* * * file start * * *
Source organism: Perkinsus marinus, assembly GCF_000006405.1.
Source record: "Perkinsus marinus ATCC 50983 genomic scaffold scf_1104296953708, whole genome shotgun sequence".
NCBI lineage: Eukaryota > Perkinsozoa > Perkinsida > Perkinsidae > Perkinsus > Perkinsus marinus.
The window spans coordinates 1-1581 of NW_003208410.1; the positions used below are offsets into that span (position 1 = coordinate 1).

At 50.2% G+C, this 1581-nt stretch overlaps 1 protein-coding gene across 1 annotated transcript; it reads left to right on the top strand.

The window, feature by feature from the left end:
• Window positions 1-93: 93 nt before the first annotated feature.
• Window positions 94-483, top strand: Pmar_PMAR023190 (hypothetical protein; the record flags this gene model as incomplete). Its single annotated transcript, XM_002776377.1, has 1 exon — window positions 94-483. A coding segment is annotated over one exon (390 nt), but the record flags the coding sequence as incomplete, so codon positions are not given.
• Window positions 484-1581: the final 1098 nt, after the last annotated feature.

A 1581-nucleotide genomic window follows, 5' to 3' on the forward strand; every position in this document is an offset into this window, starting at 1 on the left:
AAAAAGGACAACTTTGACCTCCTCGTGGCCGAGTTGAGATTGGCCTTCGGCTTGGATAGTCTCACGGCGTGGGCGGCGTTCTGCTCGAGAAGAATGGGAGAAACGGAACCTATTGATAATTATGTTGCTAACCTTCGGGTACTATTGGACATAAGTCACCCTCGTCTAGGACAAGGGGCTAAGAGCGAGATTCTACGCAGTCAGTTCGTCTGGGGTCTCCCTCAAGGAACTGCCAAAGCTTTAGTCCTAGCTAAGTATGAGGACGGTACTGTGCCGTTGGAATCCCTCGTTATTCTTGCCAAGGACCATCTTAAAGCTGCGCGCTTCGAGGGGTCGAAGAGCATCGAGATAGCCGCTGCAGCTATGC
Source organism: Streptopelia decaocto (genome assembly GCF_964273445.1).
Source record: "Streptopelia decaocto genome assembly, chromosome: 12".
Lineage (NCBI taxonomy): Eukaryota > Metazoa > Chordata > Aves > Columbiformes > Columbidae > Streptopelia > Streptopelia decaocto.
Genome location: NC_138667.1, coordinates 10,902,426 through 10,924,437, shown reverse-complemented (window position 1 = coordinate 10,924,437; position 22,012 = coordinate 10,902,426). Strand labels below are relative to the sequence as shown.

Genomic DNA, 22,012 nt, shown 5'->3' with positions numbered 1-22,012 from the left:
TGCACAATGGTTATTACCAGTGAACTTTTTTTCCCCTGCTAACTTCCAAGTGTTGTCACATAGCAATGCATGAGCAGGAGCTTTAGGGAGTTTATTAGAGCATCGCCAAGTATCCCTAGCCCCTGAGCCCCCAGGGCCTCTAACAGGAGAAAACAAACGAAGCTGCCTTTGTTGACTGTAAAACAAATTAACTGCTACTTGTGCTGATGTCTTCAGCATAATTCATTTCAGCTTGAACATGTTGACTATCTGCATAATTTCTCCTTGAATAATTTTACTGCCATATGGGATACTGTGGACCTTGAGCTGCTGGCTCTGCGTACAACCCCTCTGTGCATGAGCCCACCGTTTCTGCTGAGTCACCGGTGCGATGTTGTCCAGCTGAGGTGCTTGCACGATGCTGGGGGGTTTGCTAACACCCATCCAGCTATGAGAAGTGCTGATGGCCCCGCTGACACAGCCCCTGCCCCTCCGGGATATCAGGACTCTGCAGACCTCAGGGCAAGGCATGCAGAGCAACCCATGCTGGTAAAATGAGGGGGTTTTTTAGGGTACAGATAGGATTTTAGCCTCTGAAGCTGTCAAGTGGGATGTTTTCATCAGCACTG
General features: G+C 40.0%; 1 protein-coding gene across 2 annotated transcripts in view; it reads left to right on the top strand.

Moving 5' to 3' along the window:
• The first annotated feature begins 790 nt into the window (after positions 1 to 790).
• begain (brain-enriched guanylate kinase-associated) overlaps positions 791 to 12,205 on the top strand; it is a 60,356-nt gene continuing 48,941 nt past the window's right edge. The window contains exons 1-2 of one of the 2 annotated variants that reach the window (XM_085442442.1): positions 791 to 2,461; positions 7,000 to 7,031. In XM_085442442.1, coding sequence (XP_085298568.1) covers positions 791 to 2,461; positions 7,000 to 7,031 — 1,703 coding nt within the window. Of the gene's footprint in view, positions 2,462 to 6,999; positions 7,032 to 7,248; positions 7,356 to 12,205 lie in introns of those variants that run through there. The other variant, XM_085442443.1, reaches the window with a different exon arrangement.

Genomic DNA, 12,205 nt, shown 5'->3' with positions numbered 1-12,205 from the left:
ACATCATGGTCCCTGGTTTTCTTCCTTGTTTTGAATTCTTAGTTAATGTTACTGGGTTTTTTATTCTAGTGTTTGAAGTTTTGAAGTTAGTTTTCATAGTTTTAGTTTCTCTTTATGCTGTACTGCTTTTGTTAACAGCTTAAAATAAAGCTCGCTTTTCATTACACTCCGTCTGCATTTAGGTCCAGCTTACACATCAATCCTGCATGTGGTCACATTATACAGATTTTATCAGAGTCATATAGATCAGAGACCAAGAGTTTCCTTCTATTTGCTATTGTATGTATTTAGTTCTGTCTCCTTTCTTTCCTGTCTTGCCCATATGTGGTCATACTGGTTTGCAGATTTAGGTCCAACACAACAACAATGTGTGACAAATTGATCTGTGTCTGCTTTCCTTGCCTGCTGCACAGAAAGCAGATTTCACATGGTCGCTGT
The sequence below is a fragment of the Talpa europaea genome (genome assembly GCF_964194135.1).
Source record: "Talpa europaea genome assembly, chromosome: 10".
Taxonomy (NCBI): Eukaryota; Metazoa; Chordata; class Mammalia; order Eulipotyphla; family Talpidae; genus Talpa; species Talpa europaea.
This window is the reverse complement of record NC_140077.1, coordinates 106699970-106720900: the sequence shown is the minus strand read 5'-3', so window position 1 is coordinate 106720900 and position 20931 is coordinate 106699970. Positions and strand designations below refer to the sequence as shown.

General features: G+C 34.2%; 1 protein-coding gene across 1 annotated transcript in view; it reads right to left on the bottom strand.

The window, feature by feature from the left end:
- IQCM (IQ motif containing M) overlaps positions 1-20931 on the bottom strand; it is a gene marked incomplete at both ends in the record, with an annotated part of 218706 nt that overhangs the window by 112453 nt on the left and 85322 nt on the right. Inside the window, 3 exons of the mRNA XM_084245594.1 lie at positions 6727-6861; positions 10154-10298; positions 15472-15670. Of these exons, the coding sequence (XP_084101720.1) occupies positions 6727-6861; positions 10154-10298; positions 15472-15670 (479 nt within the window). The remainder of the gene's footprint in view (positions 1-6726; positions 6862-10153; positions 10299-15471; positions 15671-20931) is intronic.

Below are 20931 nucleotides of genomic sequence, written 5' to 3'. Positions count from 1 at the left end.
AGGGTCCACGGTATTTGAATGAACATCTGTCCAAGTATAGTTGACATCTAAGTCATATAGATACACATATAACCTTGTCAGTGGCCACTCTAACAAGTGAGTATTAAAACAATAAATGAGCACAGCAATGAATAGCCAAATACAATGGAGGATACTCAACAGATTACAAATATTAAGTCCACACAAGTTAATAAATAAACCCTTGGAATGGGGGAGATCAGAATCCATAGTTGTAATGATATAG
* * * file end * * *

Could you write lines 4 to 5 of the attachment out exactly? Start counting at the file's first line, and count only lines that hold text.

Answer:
The window spans coordinates 1-1581 of NW_003208410.1; the positions used below are offsets into that span (position 1 = coordinate 1).

At 50.2% G+C, this 1581-nt stretch overlaps 1 protein-coding gene across 1 annotated transcript; it reads left to right on the top strand.